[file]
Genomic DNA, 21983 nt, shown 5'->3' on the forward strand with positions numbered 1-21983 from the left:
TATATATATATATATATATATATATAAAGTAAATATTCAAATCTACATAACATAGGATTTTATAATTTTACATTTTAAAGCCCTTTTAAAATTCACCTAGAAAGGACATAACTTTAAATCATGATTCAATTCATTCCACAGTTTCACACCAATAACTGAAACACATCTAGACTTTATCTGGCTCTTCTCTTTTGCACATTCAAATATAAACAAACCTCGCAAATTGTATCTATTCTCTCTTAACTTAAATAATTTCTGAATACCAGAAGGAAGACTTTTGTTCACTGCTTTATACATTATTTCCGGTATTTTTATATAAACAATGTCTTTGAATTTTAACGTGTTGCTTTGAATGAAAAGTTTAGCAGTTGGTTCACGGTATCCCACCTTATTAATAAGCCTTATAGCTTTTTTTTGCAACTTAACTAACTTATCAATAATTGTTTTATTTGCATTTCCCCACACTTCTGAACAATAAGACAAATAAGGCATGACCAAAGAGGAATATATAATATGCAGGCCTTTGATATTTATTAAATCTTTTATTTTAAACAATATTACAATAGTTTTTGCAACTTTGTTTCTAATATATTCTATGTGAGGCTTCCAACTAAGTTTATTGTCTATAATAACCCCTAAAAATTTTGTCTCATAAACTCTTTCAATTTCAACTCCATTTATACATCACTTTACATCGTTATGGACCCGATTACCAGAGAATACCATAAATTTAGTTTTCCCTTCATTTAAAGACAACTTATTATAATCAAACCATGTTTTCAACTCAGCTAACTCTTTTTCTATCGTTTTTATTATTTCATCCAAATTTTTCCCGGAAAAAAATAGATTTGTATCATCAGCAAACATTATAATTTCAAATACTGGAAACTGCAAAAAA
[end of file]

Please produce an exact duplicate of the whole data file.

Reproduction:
Genomic DNA, 21983 nt, shown 5'->3' on the forward strand with positions numbered 1-21983 from the left:
TATATATATATATATATATATATATAAAGTAAATATTCAAATCTACATAACATAGGATTTTATAATTTTACATTTTAAAGCCCTTTTAAAATTCACCTAGAAAGGACATAACTTTAAATCATGATTCAATTCATTCCACAGTTTCACACCAATAACTGAAACACATCTAGACTTTATCTGGCTCTTCTCTTTTGCACATTCAAATATAAACAAACCTCGCAAATTGTATCTATTCTCTCTTAACTTAAATAATTTCTGAATACCAGAAGGAAGACTTTTGTTCACTGCTTTATACATTATTTCCGGTATTTTTATATAAACAATGTCTTTGAATTTTAACGTGTTGCTTTGAATGAAAAGTTTAGCAGTTGGTTCACGGTATCCCACCTTATTAATAAGCCTTATAGCTTTTTTTTGCAACTTAACTAACTTATCAATAATTGTTTTATTTGCATTTCCCCACACTTCTGAACAATAAGACAAATAAGGCATGACCAAAGAGGAATATATAATATGCAGGCCTTTGATATTTATTAAATCTTTTATTTTAAACAATATTACAATAGTTTTTGCAACTTTGTTTCTAATATATTCTATGTGAGGCTTCCAACTAAGTTTATTGTCTATAATAACCCCTAAAAATTTTGTCTCATAAACTCTTTCAATTTCAACTCCATTTATACATCACTTTACATCGTTATGGACCCGATTACCAGAGAATACCATAAATTTAGTTTTCCCTTCATTTAAAGACAACTTATTATAATCAAACCATGTTTTCAACTCAGCTAACTCTTTTTCTATCGTTTTTATTATTTCATCCAAATTTTTCCCGGAAAAAAATAGATTTGTATCATCAGCAAACATTATAATTTCAAATACTGGAAACTGCAAAAAA